It seems X-Transbots weren’t the only ones to infuse their Megatron Masterpiece-a-like with frustration, as Becka Allen’s pick for most unpleasant transformation is also an incarnation of the Decepticon leader. It’s an interesting perspective as Becka is not a collector who regularly transforms figures at all.
“I’ll be frank – I’m not very good at transforming Transformers. And I don’t even really collect them to transform! I just like how cool their robot modes are, especially if they look properly like the characters they’re meant to. I’m big on likenesses, me.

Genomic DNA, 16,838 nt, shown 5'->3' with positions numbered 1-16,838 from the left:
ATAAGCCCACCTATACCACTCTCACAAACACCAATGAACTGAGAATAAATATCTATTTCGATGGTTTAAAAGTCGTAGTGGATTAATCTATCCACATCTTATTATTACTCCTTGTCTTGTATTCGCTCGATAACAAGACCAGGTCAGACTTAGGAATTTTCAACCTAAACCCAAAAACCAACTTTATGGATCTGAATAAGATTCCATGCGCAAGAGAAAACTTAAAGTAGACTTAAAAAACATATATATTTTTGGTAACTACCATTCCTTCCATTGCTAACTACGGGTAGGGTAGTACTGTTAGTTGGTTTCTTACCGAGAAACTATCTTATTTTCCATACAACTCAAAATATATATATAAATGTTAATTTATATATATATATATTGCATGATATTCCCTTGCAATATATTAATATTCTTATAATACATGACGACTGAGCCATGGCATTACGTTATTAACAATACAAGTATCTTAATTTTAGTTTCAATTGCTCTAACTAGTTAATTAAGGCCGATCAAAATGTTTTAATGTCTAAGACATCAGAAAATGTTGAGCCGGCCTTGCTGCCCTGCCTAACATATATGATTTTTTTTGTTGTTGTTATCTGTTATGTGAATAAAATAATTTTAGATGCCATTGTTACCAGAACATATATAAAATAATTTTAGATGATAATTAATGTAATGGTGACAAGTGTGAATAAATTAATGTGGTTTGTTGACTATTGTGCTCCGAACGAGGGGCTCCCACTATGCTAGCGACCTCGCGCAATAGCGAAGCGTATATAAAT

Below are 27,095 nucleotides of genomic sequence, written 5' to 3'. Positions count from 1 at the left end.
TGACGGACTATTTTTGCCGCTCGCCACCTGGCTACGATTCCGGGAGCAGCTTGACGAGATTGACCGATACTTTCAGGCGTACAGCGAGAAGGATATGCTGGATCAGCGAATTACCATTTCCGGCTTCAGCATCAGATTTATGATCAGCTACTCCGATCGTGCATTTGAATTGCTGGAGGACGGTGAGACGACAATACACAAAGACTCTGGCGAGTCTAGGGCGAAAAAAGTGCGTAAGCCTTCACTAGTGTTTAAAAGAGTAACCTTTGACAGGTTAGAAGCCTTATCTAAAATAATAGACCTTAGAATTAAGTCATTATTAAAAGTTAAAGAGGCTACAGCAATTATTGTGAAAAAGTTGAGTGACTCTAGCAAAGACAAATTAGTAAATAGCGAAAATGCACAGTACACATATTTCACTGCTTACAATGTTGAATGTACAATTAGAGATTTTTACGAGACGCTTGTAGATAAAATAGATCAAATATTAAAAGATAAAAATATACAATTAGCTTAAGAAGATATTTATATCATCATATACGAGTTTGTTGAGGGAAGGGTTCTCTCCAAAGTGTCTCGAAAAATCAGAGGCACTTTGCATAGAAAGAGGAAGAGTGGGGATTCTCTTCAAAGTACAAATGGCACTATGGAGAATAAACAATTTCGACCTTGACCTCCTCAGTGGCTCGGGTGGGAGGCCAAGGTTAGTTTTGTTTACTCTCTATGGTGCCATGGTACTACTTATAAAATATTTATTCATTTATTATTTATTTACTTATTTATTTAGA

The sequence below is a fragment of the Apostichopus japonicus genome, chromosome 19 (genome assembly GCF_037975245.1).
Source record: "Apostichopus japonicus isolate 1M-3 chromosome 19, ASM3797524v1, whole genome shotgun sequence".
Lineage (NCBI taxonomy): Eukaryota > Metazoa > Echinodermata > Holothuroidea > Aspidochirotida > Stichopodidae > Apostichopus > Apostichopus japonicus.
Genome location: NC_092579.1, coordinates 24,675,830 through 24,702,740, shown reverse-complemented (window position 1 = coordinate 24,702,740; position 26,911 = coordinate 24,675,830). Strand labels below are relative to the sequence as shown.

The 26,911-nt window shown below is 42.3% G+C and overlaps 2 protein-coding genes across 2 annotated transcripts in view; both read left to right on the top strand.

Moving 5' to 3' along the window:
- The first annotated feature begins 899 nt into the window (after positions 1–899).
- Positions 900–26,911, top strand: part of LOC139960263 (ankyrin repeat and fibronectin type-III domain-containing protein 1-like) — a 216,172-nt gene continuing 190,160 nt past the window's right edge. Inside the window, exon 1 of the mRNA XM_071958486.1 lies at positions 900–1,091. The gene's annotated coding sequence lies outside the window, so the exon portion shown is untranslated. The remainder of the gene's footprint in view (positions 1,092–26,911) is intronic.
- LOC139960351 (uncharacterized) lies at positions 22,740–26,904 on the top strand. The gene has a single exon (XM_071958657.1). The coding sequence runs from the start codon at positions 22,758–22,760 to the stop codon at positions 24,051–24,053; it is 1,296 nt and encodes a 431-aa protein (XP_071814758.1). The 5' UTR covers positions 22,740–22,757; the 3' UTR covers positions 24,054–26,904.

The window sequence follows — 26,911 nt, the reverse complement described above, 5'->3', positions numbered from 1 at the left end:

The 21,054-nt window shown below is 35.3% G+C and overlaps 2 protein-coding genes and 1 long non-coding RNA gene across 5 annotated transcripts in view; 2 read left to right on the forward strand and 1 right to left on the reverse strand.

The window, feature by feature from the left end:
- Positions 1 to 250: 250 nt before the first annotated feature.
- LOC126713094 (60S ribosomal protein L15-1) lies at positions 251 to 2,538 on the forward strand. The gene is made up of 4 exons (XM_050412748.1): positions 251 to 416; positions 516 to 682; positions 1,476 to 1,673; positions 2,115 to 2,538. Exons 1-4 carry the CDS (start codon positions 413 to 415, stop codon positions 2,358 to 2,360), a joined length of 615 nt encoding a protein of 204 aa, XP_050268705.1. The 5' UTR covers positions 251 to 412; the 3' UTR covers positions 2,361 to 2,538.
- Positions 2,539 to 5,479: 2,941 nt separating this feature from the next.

“In fact, most Masterpiece scale figures I don’t touch at all – unless they’re packaged in the ‘wrong’ mode and I’m forced to suffer through the process to get my cool robot – and mainline stuff gets fiddled with once in a blue moon if I’m feeling brave (TF: Prime Vehicon Steve is a delight, as is Masterpiece Optimus Primal. They are my benchmarks for how intuitive a transformation can be on both cheaper and more pricey figures). But occasionally I will also feel Extra Maximum Super Brave (usually after a Red Bull, they don’t give you wings but they do give you unrealistic expectations) and I will pick up a hard one and make my attempt.